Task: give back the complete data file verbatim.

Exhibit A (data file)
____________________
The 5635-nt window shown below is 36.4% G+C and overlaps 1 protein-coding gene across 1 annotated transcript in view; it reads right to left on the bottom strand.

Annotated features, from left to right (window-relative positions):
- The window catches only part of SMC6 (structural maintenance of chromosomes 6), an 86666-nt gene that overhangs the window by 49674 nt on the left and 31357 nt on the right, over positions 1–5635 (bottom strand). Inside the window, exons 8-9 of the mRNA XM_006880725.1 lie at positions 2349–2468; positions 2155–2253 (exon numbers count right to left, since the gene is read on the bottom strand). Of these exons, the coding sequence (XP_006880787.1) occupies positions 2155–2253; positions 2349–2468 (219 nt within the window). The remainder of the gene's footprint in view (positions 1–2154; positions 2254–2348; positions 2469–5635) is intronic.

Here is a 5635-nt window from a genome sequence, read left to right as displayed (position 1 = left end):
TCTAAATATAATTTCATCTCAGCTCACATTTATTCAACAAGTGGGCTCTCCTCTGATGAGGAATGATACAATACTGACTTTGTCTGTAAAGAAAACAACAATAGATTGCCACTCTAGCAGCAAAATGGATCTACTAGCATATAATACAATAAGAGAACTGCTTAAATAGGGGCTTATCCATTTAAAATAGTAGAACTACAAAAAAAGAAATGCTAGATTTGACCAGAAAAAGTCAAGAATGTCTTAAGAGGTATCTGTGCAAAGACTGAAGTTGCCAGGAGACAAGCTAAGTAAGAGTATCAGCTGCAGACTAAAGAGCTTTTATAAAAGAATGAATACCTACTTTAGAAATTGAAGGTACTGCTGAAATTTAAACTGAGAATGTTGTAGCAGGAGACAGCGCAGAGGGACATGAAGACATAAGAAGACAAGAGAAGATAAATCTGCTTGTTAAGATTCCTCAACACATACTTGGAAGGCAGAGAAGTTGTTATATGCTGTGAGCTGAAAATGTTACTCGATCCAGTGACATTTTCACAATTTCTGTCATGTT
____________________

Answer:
The 5635-nt window shown below is 36.4% G+C and overlaps 1 protein-coding gene across 1 annotated transcript in view; it reads right to left on the bottom strand.

Annotated features, from left to right (window-relative positions):
- The window catches only part of SMC6 (structural maintenance of chromosomes 6), an 86666-nt gene that overhangs the window by 49674 nt on the left and 31357 nt on the right, over positions 1–5635 (bottom strand). Inside the window, exons 8-9 of the mRNA XM_006880725.1 lie at positions 2349–2468; positions 2155–2253 (exon numbers count right to left, since the gene is read on the bottom strand). Of these exons, the coding sequence (XP_006880787.1) occupies positions 2155–2253; positions 2349–2468 (219 nt within the window). The remainder of the gene's footprint in view (positions 1–2154; positions 2254–2348; positions 2469–5635) is intronic.

Here is a 5635-nt window from a genome sequence, read left to right as displayed (position 1 = left end):
TCTAAATATAATTTCATCTCAGCTCACATTTATTCAACAAGTGGGCTCTCCTCTGATGAGGAATGATACAATACTGACTTTGTCTGTAAAGAAAACAACAATAGATTGCCACTCTAGCAGCAAAATGGATCTACTAGCATATAATACAATAAGAGAACTGCTTAAATAGGGGCTTATCCATTTAAAATAGTAGAACTACAAAAAAAGAAATGCTAGATTTGACCAGAAAAAGTCAAGAATGTCTTAAGAGGTATCTGTGCAAAGACTGAAGTTGCCAGGAGACAAGCTAAGTAAGAGTATCAGCTGCAGACTAAAGAGCTTTTATAAAAGAATGAATACCTACTTTAGAAATTGAAGGTACTGCTGAAATTTAAACTGAGAATGTTGTAGCAGGAGACAGCGCAGAGGGACATGAAGACATAAGAAGACAAGAGAAGATAAATCTGCTTGTTAAGATTCCTCAACACATACTTGGAAGGCAGAGAAGTTGTTATATGCTGTGAGCTGAAAATGTTACTCGATCCAGTGACATTTTCACAATTTCTGTCATGTT